Bowie State University (UNITED STATES)
About this paper:
Appears in: ICERI2009 Proceedings
Publication year: 2009
Pages: 3220-3232
ISBN: 978-84-613-2953-3
ISSN: 2340-1095
Conference name: 2nd International Conference of Education, Research and Innovation
Dates: 16-18 November, 2009
Location: Madrid, Spain

The education profession is lacking in minority leadership. These findings, as reported in the literature, are disconcerting; particularly since it is a profession that is otherwise dominated by minority females. The leadership plight of minorities in general and females in particular is even more devastating. However, the role of women in education has not always been neglected. In the 1920’s , at the rise for formal education, women were in control; organizing schools, designing courses, preparing lessons, recruiting both students and teachers, and gathering resources for effective instruction. The end of World War II precipitated the search for jobs for war veterans. Hence, men increased in the profession and assumed leadership positions based upon their roles in the military. A half century later, based on the world economy, and returning soldiers we are faced with the same issue.

A factor that contributed to the decline in African American leadership both males and females was desegregation of public schools during the 1950’s. Many former African American schools were closed because the facilities were inferior or because they were not in proximity to where the student populations were. In most cases, the African American School leaders were relegated to lower leadership roles or removed completely from leadership. Today, most minority school leaders are found in often blighted inner city areas. Their constituents have little or no influence within the power structure. Thus, these leaders are unable to make the significant changes necessary to improve the conditions of the communities they serve. Even leading under these conditions, minorities are still under-represented. The literature on minority school leadership is replete with causes for their under-representation. Also, suggested strategies are presented as corrective measures.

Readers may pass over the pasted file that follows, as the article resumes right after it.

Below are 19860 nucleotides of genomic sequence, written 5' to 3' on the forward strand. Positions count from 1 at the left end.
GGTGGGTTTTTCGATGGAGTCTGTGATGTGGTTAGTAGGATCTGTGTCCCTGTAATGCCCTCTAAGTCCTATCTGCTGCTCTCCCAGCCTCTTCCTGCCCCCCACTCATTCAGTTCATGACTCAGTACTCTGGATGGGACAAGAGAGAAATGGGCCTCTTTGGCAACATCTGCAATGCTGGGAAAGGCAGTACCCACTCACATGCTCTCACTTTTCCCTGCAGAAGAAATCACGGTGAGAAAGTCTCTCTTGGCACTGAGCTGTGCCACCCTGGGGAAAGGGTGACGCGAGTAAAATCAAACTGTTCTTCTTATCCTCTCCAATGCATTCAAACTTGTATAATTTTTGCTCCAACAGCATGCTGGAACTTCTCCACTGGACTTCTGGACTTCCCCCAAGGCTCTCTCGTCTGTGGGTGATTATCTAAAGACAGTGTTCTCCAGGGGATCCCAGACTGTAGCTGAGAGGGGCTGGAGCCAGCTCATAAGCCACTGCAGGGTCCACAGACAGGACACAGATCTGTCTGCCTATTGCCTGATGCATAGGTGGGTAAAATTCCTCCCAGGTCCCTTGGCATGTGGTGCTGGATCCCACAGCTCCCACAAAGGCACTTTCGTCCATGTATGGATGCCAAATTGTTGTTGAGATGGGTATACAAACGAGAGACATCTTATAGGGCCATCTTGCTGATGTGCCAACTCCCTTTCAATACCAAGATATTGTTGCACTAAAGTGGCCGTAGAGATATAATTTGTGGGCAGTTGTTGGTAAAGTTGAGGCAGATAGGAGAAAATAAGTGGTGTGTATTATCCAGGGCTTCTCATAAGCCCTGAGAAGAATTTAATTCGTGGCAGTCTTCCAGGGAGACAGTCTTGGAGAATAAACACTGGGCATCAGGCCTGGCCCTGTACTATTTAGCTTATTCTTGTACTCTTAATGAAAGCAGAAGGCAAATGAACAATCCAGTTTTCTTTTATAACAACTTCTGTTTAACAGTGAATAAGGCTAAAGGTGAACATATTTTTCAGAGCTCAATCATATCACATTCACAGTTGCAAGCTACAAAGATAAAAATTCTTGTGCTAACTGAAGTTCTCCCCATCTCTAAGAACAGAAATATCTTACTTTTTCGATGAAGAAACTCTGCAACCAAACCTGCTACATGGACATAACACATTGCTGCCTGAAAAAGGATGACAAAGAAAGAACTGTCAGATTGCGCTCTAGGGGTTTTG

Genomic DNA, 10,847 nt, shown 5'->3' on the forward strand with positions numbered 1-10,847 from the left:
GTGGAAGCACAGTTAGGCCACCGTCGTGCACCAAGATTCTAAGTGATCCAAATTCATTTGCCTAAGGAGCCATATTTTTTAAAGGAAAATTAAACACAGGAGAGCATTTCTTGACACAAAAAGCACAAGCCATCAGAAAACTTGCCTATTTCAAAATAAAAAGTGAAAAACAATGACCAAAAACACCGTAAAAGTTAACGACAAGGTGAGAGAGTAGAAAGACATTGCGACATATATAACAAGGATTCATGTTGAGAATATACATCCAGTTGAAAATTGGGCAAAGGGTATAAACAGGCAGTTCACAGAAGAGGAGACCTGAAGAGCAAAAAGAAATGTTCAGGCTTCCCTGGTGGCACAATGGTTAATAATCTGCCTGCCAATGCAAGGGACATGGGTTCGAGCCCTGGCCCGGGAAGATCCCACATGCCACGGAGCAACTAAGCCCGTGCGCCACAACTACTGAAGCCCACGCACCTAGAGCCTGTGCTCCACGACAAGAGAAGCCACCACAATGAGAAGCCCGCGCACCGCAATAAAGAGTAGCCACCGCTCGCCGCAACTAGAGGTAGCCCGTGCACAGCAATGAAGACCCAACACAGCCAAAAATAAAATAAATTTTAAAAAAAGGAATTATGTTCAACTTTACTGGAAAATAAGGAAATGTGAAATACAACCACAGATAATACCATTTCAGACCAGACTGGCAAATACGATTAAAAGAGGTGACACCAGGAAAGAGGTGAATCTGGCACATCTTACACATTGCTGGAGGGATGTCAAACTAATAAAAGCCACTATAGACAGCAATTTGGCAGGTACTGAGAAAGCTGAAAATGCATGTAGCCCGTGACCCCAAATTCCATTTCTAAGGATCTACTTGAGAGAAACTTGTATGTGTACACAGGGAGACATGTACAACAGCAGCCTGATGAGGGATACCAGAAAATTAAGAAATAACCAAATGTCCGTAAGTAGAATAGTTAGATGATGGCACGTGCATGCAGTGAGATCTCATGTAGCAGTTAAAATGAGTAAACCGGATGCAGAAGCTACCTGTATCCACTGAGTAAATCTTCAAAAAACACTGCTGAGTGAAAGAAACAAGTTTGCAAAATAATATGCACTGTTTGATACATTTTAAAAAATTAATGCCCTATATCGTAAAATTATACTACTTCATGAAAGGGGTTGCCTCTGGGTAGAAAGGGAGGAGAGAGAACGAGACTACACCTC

The purpose of the study is to highlight those factors that contribute to the under-representation of minorities in School Leadership positions and to offer solutions to an issue that has social and emotional implications for the teachers and academic achievement impact on students. The Mid-Atlantic region of the United States was used in a school district serving over 100,000 students and approximately 600 administrators and supervisors.

Theoretical Framework

The theoretical framework is based on Maslow’s Hierarchy of Needs. He purports that once basic needs are met, the human desire is to become Self-actualized. Financial rewards in education are limited. However, advancement in the hierarchy of the organization represents achievement and a reward for the commendable performance of one’s duties. Minorities, working collaboratively with there peers, regularly observe how they are overlooked for promotions . Rather than becoming self-actualized, and given the opportunity to engage in self-transcendency, minorities are forced to accept, “a dream deferred” mentality. Such injustice can cause psychological harm, poor physical health and high absenteeism. These factors significantly impact student achievement.


A multi-formatted short answer survey was used to collect data on under-representation of minorities in school leadership. These were 8 multiple choice, a completion question, and an essay question. Focused factors were familial obligations, gender bias, racial bias, and general health issues.
under-representation, minorities, leadership.